Research applications of PET as a molecular imaging tool in combination with CT or MR are innumerous and it is assumed that much of imaging research will focus on how to use these imaging tools in the next ten years. In the quest of understanding the role of PET, CT and MR in the research fields of oncology, inflammation, brain and cardiovascular disease it will also become clear, which kind of integrated imaging can be used to better advantage in these disease entities in a clinical setting.
The PET/CT market is defined by four major trends, each of which brings a significant element of technology advancement with it.
• The first is the broadening acceptance of PET/CT as an important tool in the diagnosis and staging of cancer. As the recognition of the value of PET/CT in treatment planning for cancer grows, there will be a strong need for technologies that improve the accessibility of this diagnostic tool through lower capital and operating costs, easier usability, and tools to reduce variability in the exam reads.• The second trend is the use of PET/CT in therapy monitoring. That has tremendous potential to improve both the quality and cost, and personalize the care that cancer patients get by being able to assess if a particular treatment regime is being effective for that patient in much shorter time than currently done with other imaging modalities. Techniques that improve quantitative accuracy, effective motion management to reduce variability, and lesion tracking are technologies that will have a significant impact on therapy monitoring.
• The third is the research and development of new PET tracers to expand the reach of PET beyond oncology imaging based on FDG. While very effective in many oncology applications, use of FDG on PET/CT has some well-known limitations in certain applications, like imaging of the liver, prostate, certain brain metastasis, neurological disorders, and some cardiac imaging. There is a lot of exciting research work on both molecules and clinical applications which will further expand the utility of PET/CT imaging.
• The fourth, equally important trend is the emergence of the new hybrid modality combining PET and MR. Combining the information from PET and MR, or combining them into one piece of equipment, is a technology challenge but the real advancement is in understanding what the clinical utility of the combined information is going to be, and whether it can be done in a cost effective way.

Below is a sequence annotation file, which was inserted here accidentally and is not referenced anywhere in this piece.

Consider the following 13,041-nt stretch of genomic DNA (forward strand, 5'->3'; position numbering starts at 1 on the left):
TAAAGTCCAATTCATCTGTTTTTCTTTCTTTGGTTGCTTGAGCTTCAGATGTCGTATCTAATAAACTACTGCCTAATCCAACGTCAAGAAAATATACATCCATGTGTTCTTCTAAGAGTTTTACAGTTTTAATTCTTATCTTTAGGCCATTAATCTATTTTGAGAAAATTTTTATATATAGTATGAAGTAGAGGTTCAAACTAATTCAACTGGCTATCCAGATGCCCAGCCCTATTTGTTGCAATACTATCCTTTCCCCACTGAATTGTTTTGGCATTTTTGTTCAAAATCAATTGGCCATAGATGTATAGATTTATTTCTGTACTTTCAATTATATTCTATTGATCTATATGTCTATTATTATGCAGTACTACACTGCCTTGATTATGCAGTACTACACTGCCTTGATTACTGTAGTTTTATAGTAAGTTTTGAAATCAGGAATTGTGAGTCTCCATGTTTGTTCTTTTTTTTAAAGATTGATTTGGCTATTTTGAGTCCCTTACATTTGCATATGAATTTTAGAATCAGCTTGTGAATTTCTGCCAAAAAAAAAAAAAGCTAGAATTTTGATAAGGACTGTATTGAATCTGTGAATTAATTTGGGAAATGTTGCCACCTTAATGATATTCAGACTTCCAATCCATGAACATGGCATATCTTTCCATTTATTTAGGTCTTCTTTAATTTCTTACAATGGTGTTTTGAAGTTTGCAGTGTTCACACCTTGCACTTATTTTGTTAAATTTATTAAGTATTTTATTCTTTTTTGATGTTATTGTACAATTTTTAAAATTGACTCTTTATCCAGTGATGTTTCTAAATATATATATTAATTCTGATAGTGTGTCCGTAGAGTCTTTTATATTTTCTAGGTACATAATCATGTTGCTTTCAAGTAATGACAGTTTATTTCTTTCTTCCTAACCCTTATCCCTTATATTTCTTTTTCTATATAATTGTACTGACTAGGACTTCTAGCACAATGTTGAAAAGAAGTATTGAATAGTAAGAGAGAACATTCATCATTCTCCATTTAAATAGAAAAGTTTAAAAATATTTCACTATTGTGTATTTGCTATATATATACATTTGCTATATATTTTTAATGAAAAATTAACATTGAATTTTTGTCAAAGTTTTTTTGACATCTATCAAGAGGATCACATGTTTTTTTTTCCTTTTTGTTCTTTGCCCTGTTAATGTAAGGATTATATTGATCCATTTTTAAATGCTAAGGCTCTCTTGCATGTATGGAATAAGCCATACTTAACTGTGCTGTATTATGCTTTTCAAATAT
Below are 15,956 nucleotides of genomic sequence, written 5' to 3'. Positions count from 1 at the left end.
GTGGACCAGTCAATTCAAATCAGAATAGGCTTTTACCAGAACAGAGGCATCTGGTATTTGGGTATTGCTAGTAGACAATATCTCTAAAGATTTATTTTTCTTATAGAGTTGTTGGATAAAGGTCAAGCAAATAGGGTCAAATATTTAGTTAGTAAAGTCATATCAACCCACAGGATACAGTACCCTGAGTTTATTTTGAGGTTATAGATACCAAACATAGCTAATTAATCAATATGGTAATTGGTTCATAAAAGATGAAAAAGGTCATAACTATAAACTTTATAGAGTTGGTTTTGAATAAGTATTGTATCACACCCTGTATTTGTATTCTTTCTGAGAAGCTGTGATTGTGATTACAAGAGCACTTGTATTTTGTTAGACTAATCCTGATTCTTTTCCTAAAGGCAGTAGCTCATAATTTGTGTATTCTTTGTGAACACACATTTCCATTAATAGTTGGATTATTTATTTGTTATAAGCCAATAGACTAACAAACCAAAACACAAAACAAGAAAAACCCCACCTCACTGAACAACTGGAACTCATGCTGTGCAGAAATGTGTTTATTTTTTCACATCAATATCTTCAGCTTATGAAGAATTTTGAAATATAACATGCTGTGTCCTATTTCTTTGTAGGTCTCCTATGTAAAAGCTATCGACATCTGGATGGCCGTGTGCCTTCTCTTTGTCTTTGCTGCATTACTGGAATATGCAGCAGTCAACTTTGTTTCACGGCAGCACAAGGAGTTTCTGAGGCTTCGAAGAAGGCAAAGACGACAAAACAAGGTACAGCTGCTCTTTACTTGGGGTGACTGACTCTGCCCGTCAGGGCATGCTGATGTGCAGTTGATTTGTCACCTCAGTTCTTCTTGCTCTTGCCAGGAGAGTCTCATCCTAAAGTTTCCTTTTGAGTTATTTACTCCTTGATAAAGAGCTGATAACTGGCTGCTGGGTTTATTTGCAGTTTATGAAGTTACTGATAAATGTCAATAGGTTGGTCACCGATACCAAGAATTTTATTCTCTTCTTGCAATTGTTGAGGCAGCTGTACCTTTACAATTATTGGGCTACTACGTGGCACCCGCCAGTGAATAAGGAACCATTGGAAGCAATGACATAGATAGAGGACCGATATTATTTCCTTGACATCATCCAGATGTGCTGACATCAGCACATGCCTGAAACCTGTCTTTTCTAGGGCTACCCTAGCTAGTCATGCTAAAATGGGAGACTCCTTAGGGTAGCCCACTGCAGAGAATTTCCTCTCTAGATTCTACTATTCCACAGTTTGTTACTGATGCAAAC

There are two distinct technology solutions that enable researchers to answer the question about the clinical value of combining PET and MR.
1. The first approach commonly referred to as the sequential solution is one where the patient is held in a fixed position while being moved between the PET and MR scans, and the images obtained fused with advanced software algorithms. This approach provides clinicians with the ability to answer a majority of their questions about the value of PET and MR compared to the existing standard of PET/CT, and doing it in a cost effective way.
2. The other approach is to combine the PET and MR into a single machine, which has the advantage of offering simultaneous imaging for some high end research involving specialized tracers where the clinical value is still to be established.
– Within the group of simultaneous systems there are two distinct approaches — Whether the PET detector is based on APD (avalanche photo diodes) or SSPM (Solid State or Silicon Photo Multiplier). While both of them have the advantage of being capable of operation in an MR environment, the difference is in the performance of the PET detectors where SSPM has the advantage of much higher gains and capability of doing TOF (time of flight) imaging that has become a key feature for a lot of the research work around the world. The clinical and research community, through various publications, has been pretty open that the benefits offered by SSPM (alternately referred to as SiPM) make it the detector of choice for a combined PET and MR system going forward which many groups are working on, and a system based on it is eagerly awaited.